Why don’t you get a real job?

Sam Rhodes
3 min readOct 29, 2021


This is a question I have faced often in my life.

‘‘What makes you so special? I suffer, play the game, earn the money, Why don’t you?’’

Artists and entertainers lead short and difficult lives, fighting a constant battle between willingness to create and the system they are born into. Their internal monologue says ‘Make things’ and external pressure says ‘be a cog. Get married. Own a house. Conform.’

I am an Atheist, and a Nihilist. I was not put here by a god or by fate, I exist in this time and this place purely by accident, and my time is limited. I have been shown, by TV, Movies, and society, that money and compliance is everything.

But I just don’t feel it. All I want to do is make stuff. I want to wake up, when I like, and follow my imagination and creative impulses as I feel. I want to entertain more than anything, to give people the feeling I have when I experience great art. I want to make Music, Comedy, Write, and make films (one day!) because in my mind these are the only things I deem to be of true importance.

The fact that humans as a species can conjure up magnificent myths, sounds and physical objects using just the power of imagination is for me the ultimate activity any self aware being can partake in.

This, of course, provides a challenge in the world I live in. Much as I have little respect for it’s hierarchy and where it places it’s importance, I am forced by the ‘Noble Lie’ to comply with it’s structure and systems. I was not born into money, and that makes my job all the harder.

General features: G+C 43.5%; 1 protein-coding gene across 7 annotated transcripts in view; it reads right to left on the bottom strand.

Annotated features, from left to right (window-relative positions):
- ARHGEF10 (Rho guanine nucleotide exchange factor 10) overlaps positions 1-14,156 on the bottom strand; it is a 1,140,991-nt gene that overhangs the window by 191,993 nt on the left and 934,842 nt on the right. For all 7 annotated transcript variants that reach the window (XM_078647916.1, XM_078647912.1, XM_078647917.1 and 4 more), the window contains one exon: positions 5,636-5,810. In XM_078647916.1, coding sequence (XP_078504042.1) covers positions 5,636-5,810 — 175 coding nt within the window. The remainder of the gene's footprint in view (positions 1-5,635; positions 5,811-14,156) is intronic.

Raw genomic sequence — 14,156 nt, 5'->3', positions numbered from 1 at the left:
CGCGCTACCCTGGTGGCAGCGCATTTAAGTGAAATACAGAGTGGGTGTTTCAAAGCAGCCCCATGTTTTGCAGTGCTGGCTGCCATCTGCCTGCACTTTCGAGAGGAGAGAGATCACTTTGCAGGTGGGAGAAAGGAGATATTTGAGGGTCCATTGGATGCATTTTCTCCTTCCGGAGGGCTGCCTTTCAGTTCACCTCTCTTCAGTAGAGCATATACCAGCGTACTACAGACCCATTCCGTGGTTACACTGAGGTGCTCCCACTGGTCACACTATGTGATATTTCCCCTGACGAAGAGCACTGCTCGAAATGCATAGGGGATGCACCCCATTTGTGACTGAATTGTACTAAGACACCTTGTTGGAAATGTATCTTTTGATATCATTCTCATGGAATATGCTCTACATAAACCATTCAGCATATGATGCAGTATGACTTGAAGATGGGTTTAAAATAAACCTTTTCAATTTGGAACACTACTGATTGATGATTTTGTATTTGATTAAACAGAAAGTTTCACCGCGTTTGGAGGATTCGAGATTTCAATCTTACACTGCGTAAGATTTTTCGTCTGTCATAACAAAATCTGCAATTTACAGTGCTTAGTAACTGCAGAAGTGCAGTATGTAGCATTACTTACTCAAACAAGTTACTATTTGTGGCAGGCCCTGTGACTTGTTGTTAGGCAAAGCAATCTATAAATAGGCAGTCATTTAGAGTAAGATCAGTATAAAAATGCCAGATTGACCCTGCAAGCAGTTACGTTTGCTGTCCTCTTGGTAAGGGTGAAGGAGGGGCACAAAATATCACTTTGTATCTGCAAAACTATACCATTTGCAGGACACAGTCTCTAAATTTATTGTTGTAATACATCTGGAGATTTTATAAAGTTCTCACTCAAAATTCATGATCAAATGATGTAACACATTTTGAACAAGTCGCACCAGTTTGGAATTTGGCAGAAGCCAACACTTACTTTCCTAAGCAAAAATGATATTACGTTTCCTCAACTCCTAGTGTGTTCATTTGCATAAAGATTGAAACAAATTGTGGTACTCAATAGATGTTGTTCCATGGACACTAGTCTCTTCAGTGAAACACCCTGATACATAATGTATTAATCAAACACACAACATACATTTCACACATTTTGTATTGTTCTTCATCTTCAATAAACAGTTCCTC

Good art takes time. Shows take planning, and a huge amount of trial and error goes into creating something ‘good’ and understanding the form you wish to create in. although I earn less per month than say, a banker or a Lawyer, or mechanic, I would put money on the fact that I spend more of my waking day contemplating what I do than them. My ‘Job’ is not a lifestyle, something discarded at the end of the day. I don’t have hobbies. My existence is making things. to get good at doing that, I consume things made by other people. I don’t think I have had a true ‘Day off’ since I started thinking like this as a teenager.

I work. every day. People don’t see all of it (in fact, they probably only see about 10%) but the bits they do see have been crafted, and honed, and are a culmination of a lifetimes worth of absorbed, remixed and interoperated art.

I genuinely don’t worry if other people like it, or how much money it makes. All I care is that it exists, and once it does, I move on to the next thing. then, all I care about is that existing. Probably no one will care, but I did. that thing I made, was the most important thing in the world to me during it’s creation. I make things, every day.

My favourite projects I’ve made have all made me the least money, but are undeniable snapshots of my thoughts, feelings and experiences in the period of their creation. My band’s album, My comedy special, My upcoming radio show and my EPs I made during lockdown are me.

In summary, no one ever worried about how much money John Lennon made in a month, but his work will be there forever. Although I’ve long accepted I’ll never be famous, I hope people in the future get at least a fraction of the joy I got making the thing when they experience it. And if they don’t, I didn’t fail, because my only goal was to take something that existed solely in my head, and make it something that exists in the world.

My time is mine. You think I’m going to give up any of my very limited hours to you to do something neither of us really care about to make some dude I’ll probably never meet richer? No way!

That is why I’ll never get a ‘Real job’



Sam Rhodes

Sam Rhodes is a Comedian, Musician and Writer from South London. He is on tour most of the time, and you can watch his special, ‘’Americanarama’’ on Amazon now.